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The Wolf Humanities Center is located at Williams Hall. Credit: Derek Wong

Egyptian activist and writer Adelrahman ElGendy spoke at Wolf Humanities Center on Feb. 15 about his participation in the Arab Spring and subsequent imprisonment in Egypt. 

ElGendy reflected on his political activism and literary career in conversation with Abdelrahman Atta, lecturer in Arabic in the Department of Near Eastern Languages and Civilizations. The event, which was titled "To Sing the Truth and Name the Liars," drew around 30 attendees. 

ElGendy began by discussing his active participation in the Arab Spring, a series of anti-government uprisings that took place in the 2010s. ElGendy said that he was unaware of political specifics until 2013, when protests broke out across Egypt calling for the removal of the dictator. 

"The government responded with a crackdown on protestors," ElGendy said. "Massacres and mass arrest had become the new norm." 

After seeing a friend suffer the loss of her father due to police brutality during the Arab Spring, he knew that he had to participate and began regularly attending protests. He described his first protest as a moving and life-changing experience. 

“I pushed my body into the masses and chanted until I lost my voice. For the first time, I moved as part of something bigger," ElGendy said. "I soaked in the revolution to the bones. How have I ever lived any other way?” 

On his way to a large rally in Cairo on Oct. 6, 2013, 17-year-old ElGendy was arrested after taking a video from his car window of police who showed up at the protest. The police officer also detained his father, who was driving the car, to meet his arrest quota for that day. The father and son were then detained together in a police station, before being moved to a pre-trial prison.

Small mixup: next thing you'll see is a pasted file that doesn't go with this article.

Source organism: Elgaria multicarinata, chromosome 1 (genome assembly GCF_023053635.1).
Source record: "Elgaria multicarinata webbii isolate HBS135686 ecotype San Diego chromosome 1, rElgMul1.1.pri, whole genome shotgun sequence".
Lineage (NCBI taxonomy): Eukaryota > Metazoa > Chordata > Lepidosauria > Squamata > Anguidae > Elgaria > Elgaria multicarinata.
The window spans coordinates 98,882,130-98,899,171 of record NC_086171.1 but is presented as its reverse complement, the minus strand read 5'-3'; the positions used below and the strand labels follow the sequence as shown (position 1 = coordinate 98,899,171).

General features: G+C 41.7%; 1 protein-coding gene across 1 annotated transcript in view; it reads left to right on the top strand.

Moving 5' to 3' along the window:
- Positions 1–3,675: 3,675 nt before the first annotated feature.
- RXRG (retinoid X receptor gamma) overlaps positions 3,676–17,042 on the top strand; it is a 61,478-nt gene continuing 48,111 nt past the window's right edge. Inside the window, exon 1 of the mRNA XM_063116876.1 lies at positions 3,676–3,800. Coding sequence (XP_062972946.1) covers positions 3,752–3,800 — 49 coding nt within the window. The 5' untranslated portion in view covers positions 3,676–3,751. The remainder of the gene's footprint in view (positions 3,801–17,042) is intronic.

“It was one of the worst experiences of my life," ElGendy said. "We had to sleep on top of each other, that is not a metaphor — in layers; first layer of people, second layer..."

After being mistakenly tried as an adult, ElGendy was sentenced to 15 years. However, he was pardoned after spending six years in a maximum-security prison. His father was released within four years.    

ElGendy said he started writing in prison to cope with the trauma he endured. He first wrote small extracts and smuggled them to his family during visitations. His family posted his extracts on social media, and his joy after receiving comments and feedback inspired him to continue. 

“The notion that whatever I endured had a purpose, even one existing only in my head at the time, slicked my world with a surreal scene," ElGendy said. "Because [for a story] to exist, at least one person needs to know about it. There is no hope for justice if no one remembers." 

ElGendy’s desire to write motivated him to finish college despite being in prison. Within five years, he graduated with a degree in mechanical engineering from Ain Shams University.

ElGendy is currently a Dietrich Fellow at the University of Pittsburgh pursuing nonfiction writing. He is also working on his memoir titled "We Write on Walls" and is involved with lobbying for the release and pardon of other prisoners in Egypt.

“This book is the last thing that I need for closure. I feel very blessed to think that I’m doing the thing that I wanted to do all those years in prison,” ElGendy said. "We need to end this chapter for them too. We need to make sure these people are not forgotten."

The event was part of the Wolf Humanities Center's series throughout the academic year focused on the theme of revolution. Past events included film screenings, panels, and lectures on topics related to revolution across the globe. 

Hye-Jung Park, an educator in Philadelphia, attended the event to hear ElGendy speak. She said that "fighting for freedom is important" to her, having experienced growing up in South Korea during a dictatorship.

Andy Bader, a volunteer for Penn Medicine Hospice, said that he attended the event to learn more about the Arab Spring from the perspective of a person who experienced it firsthand.

Concluding his remarks, ElGendy called upon the audience to continue to be optimistic and continue fighting for justice, despite the current conflicts in the Middle East. 

“Everyone always talks about the metaphor ‘a light at the end of the tunnel.' And it got me thinking: what if there was no light at the end of the tunnel?" El Gendy said. “And then I started thinking about what it means to be the light in the tunnel. What matters isn’t finding the light, but being the light."